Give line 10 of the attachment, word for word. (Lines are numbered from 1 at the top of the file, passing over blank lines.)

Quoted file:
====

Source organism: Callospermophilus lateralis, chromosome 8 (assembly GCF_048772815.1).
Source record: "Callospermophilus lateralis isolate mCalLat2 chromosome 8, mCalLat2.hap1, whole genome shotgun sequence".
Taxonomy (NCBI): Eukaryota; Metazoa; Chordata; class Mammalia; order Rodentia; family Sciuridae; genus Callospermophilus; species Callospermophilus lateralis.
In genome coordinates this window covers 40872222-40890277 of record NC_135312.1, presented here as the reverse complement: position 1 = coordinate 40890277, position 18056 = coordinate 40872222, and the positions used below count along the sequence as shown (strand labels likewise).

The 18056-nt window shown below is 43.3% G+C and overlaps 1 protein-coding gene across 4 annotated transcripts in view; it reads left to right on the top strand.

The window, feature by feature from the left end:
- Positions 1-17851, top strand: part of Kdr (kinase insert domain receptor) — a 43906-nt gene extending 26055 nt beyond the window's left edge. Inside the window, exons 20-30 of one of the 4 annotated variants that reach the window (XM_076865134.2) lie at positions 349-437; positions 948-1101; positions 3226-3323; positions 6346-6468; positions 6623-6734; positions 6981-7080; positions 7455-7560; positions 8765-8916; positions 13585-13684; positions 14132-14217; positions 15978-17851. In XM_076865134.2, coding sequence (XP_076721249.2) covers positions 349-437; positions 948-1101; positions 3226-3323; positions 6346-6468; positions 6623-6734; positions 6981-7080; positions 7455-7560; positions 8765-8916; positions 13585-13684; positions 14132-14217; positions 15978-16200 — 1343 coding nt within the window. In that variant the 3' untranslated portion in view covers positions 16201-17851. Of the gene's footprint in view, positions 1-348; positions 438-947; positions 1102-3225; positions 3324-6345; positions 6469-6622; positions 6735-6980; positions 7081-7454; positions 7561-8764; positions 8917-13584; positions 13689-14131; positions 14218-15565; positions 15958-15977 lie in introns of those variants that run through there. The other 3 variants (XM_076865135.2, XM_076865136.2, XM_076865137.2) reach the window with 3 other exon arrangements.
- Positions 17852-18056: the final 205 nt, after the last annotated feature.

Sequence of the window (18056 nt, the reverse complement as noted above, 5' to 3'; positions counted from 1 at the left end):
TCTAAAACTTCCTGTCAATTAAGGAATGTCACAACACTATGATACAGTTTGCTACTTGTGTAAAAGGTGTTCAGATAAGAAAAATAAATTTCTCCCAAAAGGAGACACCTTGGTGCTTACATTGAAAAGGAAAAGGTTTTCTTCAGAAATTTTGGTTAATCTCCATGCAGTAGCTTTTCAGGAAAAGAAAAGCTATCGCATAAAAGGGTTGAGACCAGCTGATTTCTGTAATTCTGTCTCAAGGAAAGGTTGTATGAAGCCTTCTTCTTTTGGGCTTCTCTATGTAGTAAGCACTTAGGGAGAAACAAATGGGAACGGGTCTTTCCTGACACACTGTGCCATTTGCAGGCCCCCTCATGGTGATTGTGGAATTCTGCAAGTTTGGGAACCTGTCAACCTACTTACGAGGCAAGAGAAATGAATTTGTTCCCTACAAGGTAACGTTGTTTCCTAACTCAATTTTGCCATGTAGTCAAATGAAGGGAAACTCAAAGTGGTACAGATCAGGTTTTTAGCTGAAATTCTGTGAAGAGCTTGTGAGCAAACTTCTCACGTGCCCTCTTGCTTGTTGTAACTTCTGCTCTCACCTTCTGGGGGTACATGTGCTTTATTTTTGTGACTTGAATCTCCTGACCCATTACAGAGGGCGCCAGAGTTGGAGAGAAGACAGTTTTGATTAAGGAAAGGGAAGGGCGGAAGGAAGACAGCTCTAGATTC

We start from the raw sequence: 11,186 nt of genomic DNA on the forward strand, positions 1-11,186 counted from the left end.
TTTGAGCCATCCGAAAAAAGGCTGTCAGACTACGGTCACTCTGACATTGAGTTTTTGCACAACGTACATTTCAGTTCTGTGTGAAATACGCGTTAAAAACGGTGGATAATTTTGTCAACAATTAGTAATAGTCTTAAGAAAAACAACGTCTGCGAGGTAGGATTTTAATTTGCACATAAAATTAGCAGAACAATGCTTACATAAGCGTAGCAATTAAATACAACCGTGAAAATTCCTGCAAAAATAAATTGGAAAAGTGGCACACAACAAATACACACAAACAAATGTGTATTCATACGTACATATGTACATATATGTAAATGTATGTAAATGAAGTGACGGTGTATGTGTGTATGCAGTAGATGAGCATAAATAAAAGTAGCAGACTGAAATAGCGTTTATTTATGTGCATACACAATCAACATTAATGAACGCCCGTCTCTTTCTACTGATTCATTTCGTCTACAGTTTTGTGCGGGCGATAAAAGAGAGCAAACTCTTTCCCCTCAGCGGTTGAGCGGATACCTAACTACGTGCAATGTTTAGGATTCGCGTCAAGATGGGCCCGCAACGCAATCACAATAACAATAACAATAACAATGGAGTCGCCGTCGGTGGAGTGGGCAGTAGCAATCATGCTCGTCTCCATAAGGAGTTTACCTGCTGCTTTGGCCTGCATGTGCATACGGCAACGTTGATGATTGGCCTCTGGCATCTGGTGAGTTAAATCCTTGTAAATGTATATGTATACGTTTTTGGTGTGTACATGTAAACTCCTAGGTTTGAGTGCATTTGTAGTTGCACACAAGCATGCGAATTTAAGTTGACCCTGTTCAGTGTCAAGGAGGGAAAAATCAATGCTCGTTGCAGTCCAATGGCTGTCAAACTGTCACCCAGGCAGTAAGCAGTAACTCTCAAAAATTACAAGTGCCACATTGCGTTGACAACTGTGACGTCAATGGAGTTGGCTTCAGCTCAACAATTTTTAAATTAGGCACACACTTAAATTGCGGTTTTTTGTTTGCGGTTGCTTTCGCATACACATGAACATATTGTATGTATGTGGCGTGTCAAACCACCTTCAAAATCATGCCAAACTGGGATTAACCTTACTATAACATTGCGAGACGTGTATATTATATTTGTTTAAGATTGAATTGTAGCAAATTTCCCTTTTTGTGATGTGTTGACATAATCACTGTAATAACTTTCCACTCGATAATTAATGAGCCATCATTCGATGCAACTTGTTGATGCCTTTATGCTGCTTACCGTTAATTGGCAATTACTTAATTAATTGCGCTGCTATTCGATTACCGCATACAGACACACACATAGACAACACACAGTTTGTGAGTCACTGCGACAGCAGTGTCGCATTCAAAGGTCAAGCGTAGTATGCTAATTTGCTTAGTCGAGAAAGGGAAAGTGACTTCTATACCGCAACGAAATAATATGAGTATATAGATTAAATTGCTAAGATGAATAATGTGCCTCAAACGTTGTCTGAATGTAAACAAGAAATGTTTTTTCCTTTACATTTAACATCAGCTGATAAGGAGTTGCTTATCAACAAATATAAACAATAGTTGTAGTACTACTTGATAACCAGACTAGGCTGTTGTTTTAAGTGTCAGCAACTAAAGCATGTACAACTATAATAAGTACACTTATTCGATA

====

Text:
TCTAAAACTTCCTGTCAATTAAGGAATGTCACAACACTATGATACAGTTTGCTACTTGTGTAAAAGGTGTTCAGATAAGAAAAATAAATTTCTCCCAAAAGGAGACACCTTGGTGCTTACATTGAAAAGGAAAAGGTTTTCTTCAGAAATTTTGGTTAATCTCCATGCAGTAGCTTTTCAGGAAAAGAAAAGCTATCGCATAAAAGGGTTGAGACCAGCTGATTTCTGTAATTCTGTCTCAAGGAAAGGTTGTATGAAGCCTTCTTCTTTTGGGCTTCTCTATGTAGTAAGCACTTAGGGAGAAACAAATGGGAACGGGTCTTTCCTGACACACTGTGCCATTTGCAGGCCCCCTCATGGTGATTGTGGAATTCTGCAAGTTTGGGAACCTGTCAACCTACTTACGAGGCAAGAGAAATGAATTTGTTCCCTACAAGGTAACGTTGTTTCCTAACTCAATTTTGCCATGTAGTCAAATGAAGGGAAACTCAAAGTGGTACAGATCAGGTTTTTAGCTGAAATTCTGTGAAGAGCTTGTGAGCAAACTTCTCACGTGCCCTCTTGCTTGTTGTAACTTCTGCTCTCACCTTCTGGGGGTACATGTGCTTTATTTTTGTGACTTGAATCTCCTGACCCATTACAGAGGGCGCCAGAGTTGGAGAGAAGACAGTTTTGATTAAGGAAAGGGAAGGGCGGAAGGAAGACAGCTCTAGATTC